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"1 / 3000 metal ships... prime white or black?" Topic

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Painting 1/2400 ACW Ironclads from Tumbling Dice

McKinstry Fezian is a naval wargamer who likes the smaller scales, so who better to show us how to paint small-scale ironclads?

1,348 hits since 19 May 2018
©1994-2020 Bill Armintrout
Comments or corrections?

Ferreo Cuore19 May 2018 11:15 a.m. PST

I am trying to decide to base coat white or black. Grey is a third intermediate choice.

I want the colors to be bright and true, and the models are only 1-2" long, so a bit small.

Think how to paint NavWar 1/3000, basically.

At the moment, I lean to white prime. However, I've seen a number of people who claim they get best true color to come thru with black prime in multiple coats.

Advice appreciated – much thanks first!

Oberlindes Sol LIC19 May 2018 12:05 p.m. PST

I get good results with white and gray primer. I just use inexpensive spray primmer from the hardware store.

I have not tried black primer. Maybe this summer I will finally get around to doing three ships or three men, each primed differently, but painted the same.

Allen57 Supporting Member of TMP19 May 2018 1:10 p.m. PST

I prefer grey primer. White is too bright and black too dark. For me this disguises detail you may need to see. Colors tend to look darker on small models which would also make me shy away from black primer.

Joes Shop Supporting Member of TMP19 May 2018 1:34 p.m. PST

I always prime ships white (Airbrush) regardless of scale.

Black is too dark and you have to work too hard to avoid a heavy a contrast and then build up the light colors (hull, superstructure and deck).

Gray can be confusing unless your base color is much lighter or darker. It can be difficult to judge what is primer and where you have applied the basecoat leading to paint buildup.

With white you can apply the lightest basecoat possible when the white disappears you know you have good coverage.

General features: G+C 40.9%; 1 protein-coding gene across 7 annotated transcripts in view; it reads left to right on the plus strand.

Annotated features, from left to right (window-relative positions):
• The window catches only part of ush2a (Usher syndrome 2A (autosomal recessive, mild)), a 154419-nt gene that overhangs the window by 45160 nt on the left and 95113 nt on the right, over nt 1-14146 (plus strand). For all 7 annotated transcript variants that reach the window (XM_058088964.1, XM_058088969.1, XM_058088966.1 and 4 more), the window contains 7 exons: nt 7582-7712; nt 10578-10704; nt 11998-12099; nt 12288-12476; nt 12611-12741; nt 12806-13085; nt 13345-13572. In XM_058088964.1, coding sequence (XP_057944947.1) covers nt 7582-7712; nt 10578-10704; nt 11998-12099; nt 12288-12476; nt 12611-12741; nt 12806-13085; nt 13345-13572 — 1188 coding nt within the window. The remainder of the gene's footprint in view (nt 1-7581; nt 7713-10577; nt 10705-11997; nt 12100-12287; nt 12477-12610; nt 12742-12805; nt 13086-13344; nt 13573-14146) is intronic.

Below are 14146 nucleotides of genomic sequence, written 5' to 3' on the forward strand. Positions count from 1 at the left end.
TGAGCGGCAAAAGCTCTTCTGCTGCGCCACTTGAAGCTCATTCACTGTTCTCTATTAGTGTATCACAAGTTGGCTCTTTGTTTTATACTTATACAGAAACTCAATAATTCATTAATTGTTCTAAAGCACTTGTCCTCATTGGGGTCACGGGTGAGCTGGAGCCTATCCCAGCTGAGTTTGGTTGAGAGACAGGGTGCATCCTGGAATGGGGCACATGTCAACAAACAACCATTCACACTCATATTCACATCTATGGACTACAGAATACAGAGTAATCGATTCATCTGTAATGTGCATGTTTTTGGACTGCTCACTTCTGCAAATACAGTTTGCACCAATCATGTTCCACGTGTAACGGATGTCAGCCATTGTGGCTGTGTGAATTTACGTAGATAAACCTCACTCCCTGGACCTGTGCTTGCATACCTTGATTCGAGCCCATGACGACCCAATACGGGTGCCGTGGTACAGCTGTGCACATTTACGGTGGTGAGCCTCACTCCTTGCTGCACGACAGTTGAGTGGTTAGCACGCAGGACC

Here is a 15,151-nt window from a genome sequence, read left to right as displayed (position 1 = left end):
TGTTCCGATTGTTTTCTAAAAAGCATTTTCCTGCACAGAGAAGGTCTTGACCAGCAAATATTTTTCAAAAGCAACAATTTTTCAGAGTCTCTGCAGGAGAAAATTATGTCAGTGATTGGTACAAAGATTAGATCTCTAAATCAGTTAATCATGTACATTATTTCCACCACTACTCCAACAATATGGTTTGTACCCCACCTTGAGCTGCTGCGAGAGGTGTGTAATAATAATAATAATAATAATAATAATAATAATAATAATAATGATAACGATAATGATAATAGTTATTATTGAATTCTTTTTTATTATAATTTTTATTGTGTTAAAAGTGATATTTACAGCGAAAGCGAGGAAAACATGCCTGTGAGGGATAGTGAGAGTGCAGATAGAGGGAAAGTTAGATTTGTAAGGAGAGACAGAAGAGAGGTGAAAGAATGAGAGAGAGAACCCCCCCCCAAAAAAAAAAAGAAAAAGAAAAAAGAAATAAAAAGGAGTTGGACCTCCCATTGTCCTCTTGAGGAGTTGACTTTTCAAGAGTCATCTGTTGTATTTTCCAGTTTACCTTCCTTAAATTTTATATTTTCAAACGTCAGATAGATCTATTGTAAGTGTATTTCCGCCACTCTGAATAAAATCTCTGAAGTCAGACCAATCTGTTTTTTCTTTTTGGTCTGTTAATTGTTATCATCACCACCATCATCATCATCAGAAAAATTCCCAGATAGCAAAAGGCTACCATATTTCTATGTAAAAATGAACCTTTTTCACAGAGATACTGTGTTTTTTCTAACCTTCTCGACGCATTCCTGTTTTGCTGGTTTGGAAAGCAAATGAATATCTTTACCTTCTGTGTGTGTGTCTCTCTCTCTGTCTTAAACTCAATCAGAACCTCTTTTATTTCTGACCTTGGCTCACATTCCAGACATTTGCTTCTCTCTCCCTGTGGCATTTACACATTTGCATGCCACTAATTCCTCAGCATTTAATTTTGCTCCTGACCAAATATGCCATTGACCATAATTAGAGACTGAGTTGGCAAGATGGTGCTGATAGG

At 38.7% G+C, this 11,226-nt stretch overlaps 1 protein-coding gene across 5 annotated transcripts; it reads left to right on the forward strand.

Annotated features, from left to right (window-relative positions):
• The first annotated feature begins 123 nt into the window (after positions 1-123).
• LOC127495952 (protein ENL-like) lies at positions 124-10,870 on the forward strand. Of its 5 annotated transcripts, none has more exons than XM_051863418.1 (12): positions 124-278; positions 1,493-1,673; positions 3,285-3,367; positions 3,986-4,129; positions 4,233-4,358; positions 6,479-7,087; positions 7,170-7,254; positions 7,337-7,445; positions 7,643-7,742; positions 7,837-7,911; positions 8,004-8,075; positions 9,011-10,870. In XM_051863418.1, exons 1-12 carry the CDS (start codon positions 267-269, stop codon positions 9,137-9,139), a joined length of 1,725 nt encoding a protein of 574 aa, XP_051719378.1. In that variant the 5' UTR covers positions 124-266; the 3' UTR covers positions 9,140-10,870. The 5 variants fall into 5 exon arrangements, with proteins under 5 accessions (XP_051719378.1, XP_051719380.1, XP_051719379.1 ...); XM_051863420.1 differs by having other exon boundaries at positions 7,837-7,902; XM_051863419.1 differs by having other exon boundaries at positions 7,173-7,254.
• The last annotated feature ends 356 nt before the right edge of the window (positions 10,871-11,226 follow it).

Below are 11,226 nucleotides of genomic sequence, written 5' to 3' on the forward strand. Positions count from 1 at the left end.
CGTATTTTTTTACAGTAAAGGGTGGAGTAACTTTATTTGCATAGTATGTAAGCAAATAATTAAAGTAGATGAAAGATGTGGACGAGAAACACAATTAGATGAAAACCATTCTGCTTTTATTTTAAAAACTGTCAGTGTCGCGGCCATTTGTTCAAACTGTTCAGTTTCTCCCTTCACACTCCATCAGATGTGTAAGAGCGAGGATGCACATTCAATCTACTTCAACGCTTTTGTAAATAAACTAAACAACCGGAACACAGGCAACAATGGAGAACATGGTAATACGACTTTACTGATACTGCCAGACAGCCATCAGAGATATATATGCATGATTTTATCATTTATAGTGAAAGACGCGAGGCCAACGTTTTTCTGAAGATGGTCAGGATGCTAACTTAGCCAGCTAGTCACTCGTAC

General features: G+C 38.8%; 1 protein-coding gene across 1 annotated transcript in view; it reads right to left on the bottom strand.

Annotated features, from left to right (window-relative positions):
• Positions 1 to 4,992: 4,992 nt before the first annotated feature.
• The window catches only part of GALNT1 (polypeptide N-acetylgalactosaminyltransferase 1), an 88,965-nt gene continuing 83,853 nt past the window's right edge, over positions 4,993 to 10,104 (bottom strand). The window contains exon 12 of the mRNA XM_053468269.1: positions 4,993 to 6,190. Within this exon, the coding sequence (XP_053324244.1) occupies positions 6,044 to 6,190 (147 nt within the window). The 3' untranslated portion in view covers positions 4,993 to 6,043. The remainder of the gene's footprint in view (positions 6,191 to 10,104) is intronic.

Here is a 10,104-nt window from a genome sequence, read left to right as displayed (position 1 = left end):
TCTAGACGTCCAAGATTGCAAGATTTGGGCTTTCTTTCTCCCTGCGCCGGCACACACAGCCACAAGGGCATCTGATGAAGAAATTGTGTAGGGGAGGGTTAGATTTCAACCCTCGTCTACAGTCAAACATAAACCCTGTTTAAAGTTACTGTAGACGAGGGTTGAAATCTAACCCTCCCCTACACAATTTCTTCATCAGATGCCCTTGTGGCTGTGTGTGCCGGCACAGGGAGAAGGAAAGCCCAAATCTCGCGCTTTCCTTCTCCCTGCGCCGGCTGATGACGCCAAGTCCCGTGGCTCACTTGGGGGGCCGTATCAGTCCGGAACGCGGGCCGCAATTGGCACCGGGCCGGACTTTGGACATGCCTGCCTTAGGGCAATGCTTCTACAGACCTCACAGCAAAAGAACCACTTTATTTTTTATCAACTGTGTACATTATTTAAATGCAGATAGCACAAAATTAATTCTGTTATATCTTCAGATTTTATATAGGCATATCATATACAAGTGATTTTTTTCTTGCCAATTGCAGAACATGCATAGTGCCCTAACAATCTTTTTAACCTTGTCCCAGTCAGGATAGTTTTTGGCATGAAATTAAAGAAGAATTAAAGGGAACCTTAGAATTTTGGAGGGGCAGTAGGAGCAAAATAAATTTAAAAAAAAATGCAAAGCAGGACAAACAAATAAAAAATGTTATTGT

Texas Jack19 May 2018 1:40 p.m. PST

I prime with white, though gray would certainly be okay too. Black I would stay away from for the reasons already mentioned here.

Timmo uk19 May 2018 3:44 p.m. PST

White it allows you complete versatility when painting. If you prime black everything you then do has to compensate for that. If you prime white there's nothing to stop you painting in some areas black or grey if those colours make better localised undercoats for your subsequent colours.

Ferreo Cuore19 May 2018 5:35 p.m. PST

I am thinking maybe to get gray, ochre and white spreay, and use them where the upper works are those colors. I think the black hulls on many ships will not be too hard to do.

So spray painting a base coat according to upper works.

Yellow Admiral19 May 2018 8:44 p.m. PST

Gray undercoats works fine under gray and black vertical surfaces, but you really want white undercoat for the white and wood and buff and yellow surfaces. Most of the yellows and many of the whites in the world have poor coverage, and it often takes multiple coats to cover gray nicely. You really don't want to be doing multiple coats of wood tan on small scale decks or superstructures.

- Ix

litsnsirn20 May 2018 4:41 a.m. PST

I've never painted anything that small, but the ships that I have painted have all been primed in Krylon grey. Though, depending on the scheme, I would not be afraid to use white.

GROSSMAN Supporting Member of TMP12 Apr 2019 7:17 a.m. PST


colkitto12 Apr 2019 1:23 p.m. PST

I always do white. It's kinder to the lighter colours. Then, er, I wash everything in black when I'm finished painting …

dmebust Supporting Member of TMP14 Apr 2019 8:25 p.m. PST

Well I guess I am "Odd Man Out". Woden ships I prime with Krylon, "Camouflage Series", Brown. It is a very dark brown. I use craft paints and Dark Burnt Umber is a dead ringer as a touch up paint. Mostly iron ships get primed black. I have done a couple of ships with white primer when white was the main color.

Digby Green11 Sep 2019 10:56 p.m. PST

Hi I've just got my first 1/300 ships. (Davco and I've got some Navwar coming so I can compare.
I have never painted metal ships before.
Do I need to wash them in turps or any solvent first, or can I just start to prime.

colkitto12 Sep 2019 1:45 p.m. PST

Personally I've always just gone for the prime/undercoat. No problems yet.

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